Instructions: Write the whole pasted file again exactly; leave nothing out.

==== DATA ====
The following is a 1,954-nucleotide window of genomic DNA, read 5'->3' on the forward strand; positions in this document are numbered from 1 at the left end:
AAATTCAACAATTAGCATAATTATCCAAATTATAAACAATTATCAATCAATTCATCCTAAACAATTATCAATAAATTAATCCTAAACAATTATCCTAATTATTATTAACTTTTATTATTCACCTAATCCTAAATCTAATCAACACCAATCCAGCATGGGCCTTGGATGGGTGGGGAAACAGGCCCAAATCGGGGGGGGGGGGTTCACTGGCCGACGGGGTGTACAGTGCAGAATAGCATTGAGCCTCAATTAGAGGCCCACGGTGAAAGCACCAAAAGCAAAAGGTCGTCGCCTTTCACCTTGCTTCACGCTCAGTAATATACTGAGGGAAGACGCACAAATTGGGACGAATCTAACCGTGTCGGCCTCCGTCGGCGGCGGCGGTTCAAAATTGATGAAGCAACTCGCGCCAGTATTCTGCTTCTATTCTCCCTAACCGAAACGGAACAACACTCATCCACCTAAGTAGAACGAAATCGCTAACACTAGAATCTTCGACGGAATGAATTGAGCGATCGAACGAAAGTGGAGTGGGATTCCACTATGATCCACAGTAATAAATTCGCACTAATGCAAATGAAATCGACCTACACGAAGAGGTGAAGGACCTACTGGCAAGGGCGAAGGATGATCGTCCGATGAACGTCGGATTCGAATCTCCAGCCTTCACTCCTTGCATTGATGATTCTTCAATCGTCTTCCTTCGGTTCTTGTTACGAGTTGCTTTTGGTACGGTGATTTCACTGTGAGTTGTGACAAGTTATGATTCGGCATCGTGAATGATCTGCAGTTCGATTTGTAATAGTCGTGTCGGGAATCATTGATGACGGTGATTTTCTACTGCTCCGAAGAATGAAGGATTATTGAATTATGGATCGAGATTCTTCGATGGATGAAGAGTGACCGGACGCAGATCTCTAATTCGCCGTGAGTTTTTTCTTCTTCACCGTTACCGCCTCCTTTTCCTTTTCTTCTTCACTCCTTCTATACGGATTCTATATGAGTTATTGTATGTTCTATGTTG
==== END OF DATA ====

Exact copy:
The following is a 1,954-nucleotide window of genomic DNA, read 5'->3' on the forward strand; positions in this document are numbered from 1 at the left end:
AAATTCAACAATTAGCATAATTATCCAAATTATAAACAATTATCAATCAATTCATCCTAAACAATTATCAATAAATTAATCCTAAACAATTATCCTAATTATTATTAACTTTTATTATTCACCTAATCCTAAATCTAATCAACACCAATCCAGCATGGGCCTTGGATGGGTGGGGAAACAGGCCCAAATCGGGGGGGGGGGGTTCACTGGCCGACGGGGTGTACAGTGCAGAATAGCATTGAGCCTCAATTAGAGGCCCACGGTGAAAGCACCAAAAGCAAAAGGTCGTCGCCTTTCACCTTGCTTCACGCTCAGTAATATACTGAGGGAAGACGCACAAATTGGGACGAATCTAACCGTGTCGGCCTCCGTCGGCGGCGGCGGTTCAAAATTGATGAAGCAACTCGCGCCAGTATTCTGCTTCTATTCTCCCTAACCGAAACGGAACAACACTCATCCACCTAAGTAGAACGAAATCGCTAACACTAGAATCTTCGACGGAATGAATTGAGCGATCGAACGAAAGTGGAGTGGGATTCCACTATGATCCACAGTAATAAATTCGCACTAATGCAAATGAAATCGACCTACACGAAGAGGTGAAGGACCTACTGGCAAGGGCGAAGGATGATCGTCCGATGAACGTCGGATTCGAATCTCCAGCCTTCACTCCTTGCATTGATGATTCTTCAATCGTCTTCCTTCGGTTCTTGTTACGAGTTGCTTTTGGTACGGTGATTTCACTGTGAGTTGTGACAAGTTATGATTCGGCATCGTGAATGATCTGCAGTTCGATTTGTAATAGTCGTGTCGGGAATCATTGATGACGGTGATTTTCTACTGCTCCGAAGAATGAAGGATTATTGAATTATGGATCGAGATTCTTCGATGGATGAAGAGTGACCGGACGCAGATCTCTAATTCGCCGTGAGTTTTTTCTTCTTCACCGTTACCGCCTCCTTTTCCTTTTCTTCTTCACTCCTTCTATACGGATTCTATATGAGTTATTGTATGTTCTATGTTG